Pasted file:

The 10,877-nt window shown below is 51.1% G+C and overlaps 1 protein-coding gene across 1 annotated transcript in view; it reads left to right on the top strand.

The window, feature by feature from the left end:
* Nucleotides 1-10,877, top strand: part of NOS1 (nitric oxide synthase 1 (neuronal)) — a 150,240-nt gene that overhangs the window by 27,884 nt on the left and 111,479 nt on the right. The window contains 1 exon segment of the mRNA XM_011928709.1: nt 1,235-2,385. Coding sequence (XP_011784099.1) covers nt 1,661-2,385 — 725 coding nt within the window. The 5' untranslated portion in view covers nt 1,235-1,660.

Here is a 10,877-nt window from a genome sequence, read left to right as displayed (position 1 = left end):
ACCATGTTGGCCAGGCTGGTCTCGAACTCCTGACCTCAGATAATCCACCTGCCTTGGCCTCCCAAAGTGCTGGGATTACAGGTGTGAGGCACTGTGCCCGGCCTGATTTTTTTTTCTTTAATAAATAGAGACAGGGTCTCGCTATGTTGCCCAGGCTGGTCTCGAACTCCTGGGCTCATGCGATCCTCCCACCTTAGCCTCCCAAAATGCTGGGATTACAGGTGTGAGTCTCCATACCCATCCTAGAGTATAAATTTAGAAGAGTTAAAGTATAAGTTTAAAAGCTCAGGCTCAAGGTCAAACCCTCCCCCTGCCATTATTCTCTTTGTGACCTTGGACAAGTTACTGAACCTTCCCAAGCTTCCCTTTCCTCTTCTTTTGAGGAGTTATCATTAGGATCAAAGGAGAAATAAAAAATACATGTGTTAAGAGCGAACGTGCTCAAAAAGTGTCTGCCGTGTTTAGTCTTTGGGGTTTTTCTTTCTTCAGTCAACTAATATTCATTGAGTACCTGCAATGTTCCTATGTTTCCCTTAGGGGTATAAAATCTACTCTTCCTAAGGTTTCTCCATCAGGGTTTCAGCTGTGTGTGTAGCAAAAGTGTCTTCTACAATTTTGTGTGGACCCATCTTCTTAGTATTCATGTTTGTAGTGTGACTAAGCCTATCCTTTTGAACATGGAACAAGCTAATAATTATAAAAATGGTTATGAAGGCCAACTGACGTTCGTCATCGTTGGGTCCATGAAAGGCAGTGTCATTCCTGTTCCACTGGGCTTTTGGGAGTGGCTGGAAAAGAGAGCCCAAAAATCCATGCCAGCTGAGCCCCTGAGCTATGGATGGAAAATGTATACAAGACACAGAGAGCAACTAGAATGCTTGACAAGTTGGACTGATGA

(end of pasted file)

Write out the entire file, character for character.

The 10,877-nt window shown below is 51.1% G+C and overlaps 1 protein-coding gene across 1 annotated transcript in view; it reads left to right on the top strand.

The window, feature by feature from the left end:
* Nucleotides 1-10,877, top strand: part of NOS1 (nitric oxide synthase 1 (neuronal)) — a 150,240-nt gene that overhangs the window by 27,884 nt on the left and 111,479 nt on the right. The window contains 1 exon segment of the mRNA XM_011928709.1: nt 1,235-2,385. Coding sequence (XP_011784099.1) covers nt 1,661-2,385 — 725 coding nt within the window. The 5' untranslated portion in view covers nt 1,235-1,660.

Here is a 10,877-nt window from a genome sequence, read left to right as displayed (position 1 = left end):
ACCATGTTGGCCAGGCTGGTCTCGAACTCCTGACCTCAGATAATCCACCTGCCTTGGCCTCCCAAAGTGCTGGGATTACAGGTGTGAGGCACTGTGCCCGGCCTGATTTTTTTTTCTTTAATAAATAGAGACAGGGTCTCGCTATGTTGCCCAGGCTGGTCTCGAACTCCTGGGCTCATGCGATCCTCCCACCTTAGCCTCCCAAAATGCTGGGATTACAGGTGTGAGTCTCCATACCCATCCTAGAGTATAAATTTAGAAGAGTTAAAGTATAAGTTTAAAAGCTCAGGCTCAAGGTCAAACCCTCCCCCTGCCATTATTCTCTTTGTGACCTTGGACAAGTTACTGAACCTTCCCAAGCTTCCCTTTCCTCTTCTTTTGAGGAGTTATCATTAGGATCAAAGGAGAAATAAAAAATACATGTGTTAAGAGCGAACGTGCTCAAAAAGTGTCTGCCGTGTTTAGTCTTTGGGGTTTTTCTTTCTTCAGTCAACTAATATTCATTGAGTACCTGCAATGTTCCTATGTTTCCCTTAGGGGTATAAAATCTACTCTTCCTAAGGTTTCTCCATCAGGGTTTCAGCTGTGTGTGTAGCAAAAGTGTCTTCTACAATTTTGTGTGGACCCATCTTCTTAGTATTCATGTTTGTAGTGTGACTAAGCCTATCCTTTTGAACATGGAACAAGCTAATAATTATAAAAATGGTTATGAAGGCCAACTGACGTTCGTCATCGTTGGGTCCATGAAAGGCAGTGTCATTCCTGTTCCACTGGGCTTTTGGGAGTGGCTGGAAAAGAGAGCCCAAAAATCCATGCCAGCTGAGCCCCTGAGCTATGGATGGAAAATGTATACAAGACACAGAGAGCAACTAGAATGCTTGACAAGTTGGACTGATGA